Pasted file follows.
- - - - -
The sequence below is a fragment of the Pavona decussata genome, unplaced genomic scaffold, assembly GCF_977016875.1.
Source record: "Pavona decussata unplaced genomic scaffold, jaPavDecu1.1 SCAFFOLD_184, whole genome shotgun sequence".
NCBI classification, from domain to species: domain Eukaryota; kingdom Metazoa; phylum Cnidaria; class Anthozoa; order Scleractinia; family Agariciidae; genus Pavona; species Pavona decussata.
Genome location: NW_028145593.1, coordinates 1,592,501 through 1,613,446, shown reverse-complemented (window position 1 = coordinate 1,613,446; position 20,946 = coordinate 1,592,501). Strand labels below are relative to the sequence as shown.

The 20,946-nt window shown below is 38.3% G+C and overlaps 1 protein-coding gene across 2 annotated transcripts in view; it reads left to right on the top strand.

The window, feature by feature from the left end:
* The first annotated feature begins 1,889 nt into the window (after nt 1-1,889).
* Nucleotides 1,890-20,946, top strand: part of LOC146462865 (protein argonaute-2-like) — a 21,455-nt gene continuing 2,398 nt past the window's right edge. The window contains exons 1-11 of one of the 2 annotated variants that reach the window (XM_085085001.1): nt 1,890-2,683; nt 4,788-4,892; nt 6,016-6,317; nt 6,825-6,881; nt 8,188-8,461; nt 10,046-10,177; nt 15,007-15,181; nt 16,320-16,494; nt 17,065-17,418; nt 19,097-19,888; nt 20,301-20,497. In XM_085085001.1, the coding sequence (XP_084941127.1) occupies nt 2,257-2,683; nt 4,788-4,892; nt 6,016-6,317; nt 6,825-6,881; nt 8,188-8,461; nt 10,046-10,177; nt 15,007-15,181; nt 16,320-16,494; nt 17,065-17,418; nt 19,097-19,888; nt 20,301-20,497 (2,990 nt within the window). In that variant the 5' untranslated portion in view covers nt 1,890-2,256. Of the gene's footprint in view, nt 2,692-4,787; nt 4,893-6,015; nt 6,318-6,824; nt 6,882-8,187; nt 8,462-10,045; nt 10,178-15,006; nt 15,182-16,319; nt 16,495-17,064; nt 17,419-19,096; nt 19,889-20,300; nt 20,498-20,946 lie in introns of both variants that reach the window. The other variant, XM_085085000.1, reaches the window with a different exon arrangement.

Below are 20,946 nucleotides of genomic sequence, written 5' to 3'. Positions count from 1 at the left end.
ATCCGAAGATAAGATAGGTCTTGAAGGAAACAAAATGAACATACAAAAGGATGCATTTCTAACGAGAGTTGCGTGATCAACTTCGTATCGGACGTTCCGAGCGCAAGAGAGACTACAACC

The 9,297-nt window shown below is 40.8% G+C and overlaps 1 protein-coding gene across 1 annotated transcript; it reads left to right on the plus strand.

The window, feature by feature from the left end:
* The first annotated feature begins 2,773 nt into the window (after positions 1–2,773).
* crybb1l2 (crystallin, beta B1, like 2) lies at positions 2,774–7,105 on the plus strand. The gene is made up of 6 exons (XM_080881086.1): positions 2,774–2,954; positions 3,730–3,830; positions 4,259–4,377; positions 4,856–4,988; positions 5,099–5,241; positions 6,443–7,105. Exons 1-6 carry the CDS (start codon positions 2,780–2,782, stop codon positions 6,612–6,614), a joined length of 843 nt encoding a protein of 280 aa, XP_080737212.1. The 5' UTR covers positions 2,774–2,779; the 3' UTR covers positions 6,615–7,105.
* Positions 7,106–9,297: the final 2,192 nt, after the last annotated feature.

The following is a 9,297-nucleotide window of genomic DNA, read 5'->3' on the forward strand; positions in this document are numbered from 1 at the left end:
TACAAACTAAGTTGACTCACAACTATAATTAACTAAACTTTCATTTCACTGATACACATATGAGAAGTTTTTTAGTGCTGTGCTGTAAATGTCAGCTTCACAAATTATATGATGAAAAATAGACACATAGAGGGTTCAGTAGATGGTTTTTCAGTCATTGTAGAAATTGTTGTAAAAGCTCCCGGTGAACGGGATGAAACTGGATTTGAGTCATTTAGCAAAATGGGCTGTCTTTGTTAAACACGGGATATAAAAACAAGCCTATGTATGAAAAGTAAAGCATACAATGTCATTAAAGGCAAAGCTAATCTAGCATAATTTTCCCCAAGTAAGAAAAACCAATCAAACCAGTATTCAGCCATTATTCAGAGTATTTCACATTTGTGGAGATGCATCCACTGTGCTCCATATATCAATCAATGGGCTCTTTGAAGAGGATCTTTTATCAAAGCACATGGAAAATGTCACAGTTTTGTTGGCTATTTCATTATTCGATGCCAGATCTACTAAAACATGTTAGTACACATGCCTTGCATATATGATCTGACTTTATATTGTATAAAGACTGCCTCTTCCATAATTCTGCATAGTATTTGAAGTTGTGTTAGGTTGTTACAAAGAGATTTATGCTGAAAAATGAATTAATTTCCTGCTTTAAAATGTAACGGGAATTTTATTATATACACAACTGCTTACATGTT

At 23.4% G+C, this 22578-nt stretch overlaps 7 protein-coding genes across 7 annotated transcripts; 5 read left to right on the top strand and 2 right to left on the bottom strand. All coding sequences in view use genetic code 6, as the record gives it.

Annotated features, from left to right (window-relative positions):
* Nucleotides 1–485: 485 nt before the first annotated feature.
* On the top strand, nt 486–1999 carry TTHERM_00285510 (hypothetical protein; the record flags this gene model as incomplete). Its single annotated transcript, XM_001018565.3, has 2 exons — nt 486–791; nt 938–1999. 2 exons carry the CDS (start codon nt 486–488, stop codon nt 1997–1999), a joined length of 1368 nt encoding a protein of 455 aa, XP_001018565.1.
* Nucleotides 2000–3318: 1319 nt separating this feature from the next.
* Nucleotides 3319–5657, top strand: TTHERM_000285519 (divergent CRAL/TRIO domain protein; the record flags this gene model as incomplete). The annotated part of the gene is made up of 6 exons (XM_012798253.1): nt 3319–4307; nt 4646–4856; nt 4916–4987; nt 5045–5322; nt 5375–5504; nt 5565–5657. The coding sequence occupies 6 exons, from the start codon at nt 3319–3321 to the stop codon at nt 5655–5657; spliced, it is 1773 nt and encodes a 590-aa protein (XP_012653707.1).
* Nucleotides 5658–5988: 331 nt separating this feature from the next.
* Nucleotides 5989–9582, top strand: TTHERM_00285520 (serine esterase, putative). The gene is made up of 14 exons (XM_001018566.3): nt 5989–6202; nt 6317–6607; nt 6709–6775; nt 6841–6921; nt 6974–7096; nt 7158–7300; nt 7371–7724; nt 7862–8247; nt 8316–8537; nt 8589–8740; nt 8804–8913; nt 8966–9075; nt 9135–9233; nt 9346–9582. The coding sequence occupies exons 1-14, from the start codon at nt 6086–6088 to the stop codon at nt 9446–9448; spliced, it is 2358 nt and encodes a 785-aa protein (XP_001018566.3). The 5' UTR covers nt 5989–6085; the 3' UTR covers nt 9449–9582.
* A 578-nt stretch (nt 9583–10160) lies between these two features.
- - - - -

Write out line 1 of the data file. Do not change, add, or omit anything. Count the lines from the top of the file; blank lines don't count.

The sequence below is a fragment of the Pavona decussata genome, unplaced genomic scaffold, assembly GCF_977016875.1.